“As for you, you meant evil against me, but God meant it for good, to bring it about that many people should be kept alive, as they are today.” Genesis 50:20
God’s goodness has proved greater than the brothers’ sin. As often as they thought about their sin, the brothers would feel grief and sorrow. But Joseph says to them, “There’s what you did, and there’s what God did. You meant it for evil, but God meant it for good.”
Evil is very real in the world, but God is on the throne, so evil never has the last word.
From a human perspective, Joseph’s story is about all the evils done to him. The brothers hated him, put him in a pit, and sold him as a slave. Potiphar’s wife falsely accused him and caused him to be put in prison. The butler used him and then forgot about him.
You can probably come up with a list of evils done against you: people who hurt you, disappointed you, and let you down. And if that is all you see, you will be a very miserable person. So, reflect on the story of Joseph.
Joseph was fully aware of the evils done against him. “You meant it for evil,” he acknowledged. But he learned to fill his mind with something—or rather Someone—greater by far: “God meant it for good.” He looked beyond what others did to him, and said, “Look at what God did, and all the people who were wonderfully saved from the famine.”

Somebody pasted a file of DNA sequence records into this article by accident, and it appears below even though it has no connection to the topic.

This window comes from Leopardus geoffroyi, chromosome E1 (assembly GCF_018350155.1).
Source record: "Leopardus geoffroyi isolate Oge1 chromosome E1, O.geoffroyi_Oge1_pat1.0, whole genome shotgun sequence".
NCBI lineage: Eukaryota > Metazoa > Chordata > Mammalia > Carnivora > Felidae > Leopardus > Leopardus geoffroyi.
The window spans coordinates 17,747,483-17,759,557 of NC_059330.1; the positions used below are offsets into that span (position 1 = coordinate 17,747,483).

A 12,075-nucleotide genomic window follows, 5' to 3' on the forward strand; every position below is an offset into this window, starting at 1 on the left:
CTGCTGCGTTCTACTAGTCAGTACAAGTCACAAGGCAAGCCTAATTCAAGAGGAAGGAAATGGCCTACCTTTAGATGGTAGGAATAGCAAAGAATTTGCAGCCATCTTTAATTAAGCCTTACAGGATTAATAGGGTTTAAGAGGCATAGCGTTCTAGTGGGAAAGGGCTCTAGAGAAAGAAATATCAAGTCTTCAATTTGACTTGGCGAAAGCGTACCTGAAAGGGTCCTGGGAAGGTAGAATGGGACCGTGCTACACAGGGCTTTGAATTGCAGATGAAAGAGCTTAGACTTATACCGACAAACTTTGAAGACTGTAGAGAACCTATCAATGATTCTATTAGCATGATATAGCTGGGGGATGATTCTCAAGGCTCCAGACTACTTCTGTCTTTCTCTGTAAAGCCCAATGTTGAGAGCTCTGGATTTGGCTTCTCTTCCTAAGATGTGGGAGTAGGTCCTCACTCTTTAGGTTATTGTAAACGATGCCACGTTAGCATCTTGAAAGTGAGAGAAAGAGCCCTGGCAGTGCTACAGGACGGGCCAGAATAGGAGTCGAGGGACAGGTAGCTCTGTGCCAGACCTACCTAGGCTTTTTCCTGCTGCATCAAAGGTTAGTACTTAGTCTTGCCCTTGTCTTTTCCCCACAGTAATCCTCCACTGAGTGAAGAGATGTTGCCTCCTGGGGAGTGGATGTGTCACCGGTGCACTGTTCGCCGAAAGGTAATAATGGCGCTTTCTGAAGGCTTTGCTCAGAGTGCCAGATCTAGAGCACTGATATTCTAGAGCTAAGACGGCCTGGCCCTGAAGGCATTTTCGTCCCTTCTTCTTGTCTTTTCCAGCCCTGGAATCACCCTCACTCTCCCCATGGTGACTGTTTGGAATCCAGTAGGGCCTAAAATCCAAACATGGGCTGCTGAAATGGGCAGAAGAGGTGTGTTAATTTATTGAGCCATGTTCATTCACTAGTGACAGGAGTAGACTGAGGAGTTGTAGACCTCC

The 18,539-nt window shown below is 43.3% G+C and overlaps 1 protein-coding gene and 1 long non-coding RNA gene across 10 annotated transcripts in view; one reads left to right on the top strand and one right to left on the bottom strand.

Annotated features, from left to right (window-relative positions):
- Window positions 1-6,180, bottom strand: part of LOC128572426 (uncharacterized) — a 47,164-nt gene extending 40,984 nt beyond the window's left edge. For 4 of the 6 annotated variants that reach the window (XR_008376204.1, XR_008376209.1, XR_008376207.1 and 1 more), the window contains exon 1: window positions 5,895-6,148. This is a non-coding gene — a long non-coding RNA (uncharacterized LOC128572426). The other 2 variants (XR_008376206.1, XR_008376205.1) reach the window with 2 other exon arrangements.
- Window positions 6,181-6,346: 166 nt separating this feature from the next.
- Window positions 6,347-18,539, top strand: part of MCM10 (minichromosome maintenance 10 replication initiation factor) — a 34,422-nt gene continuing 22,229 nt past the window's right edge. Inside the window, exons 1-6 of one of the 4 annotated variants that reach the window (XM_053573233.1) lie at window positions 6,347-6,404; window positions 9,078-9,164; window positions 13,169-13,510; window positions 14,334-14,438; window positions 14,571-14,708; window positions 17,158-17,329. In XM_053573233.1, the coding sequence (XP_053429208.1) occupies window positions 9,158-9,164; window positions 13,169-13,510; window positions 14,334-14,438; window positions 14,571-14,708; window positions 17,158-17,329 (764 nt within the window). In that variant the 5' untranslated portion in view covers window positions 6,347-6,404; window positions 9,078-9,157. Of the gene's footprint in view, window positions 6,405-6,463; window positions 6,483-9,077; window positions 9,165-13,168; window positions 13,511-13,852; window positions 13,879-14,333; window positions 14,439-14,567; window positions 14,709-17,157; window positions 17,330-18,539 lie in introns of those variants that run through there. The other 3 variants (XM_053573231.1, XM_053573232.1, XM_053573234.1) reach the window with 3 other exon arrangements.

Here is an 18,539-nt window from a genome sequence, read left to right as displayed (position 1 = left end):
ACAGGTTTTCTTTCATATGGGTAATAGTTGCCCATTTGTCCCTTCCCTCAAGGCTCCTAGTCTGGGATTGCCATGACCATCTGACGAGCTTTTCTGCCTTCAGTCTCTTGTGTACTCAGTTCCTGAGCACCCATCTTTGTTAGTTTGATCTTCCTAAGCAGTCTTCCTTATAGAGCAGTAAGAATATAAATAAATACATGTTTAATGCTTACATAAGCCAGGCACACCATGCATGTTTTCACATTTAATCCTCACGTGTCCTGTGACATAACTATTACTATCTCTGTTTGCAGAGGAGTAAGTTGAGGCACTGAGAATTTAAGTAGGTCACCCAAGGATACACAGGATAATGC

What came from all the pain Joseph experienced? A life that looked remarkably like Jesus. “And we know that for those who love God all things work together for good, for those who are called according to his purpose” (Rom. 8:28).
What is this ‘good’ that all things work together for in the lives of those who love God? They will be made to look like his dearly loved Son, Jesus. “For those whom he foreknew he also predestined to be conformed to the image of his Son” (Rom. 8:29).
Can you see one way God is using pain in your life to make you more like Jesus?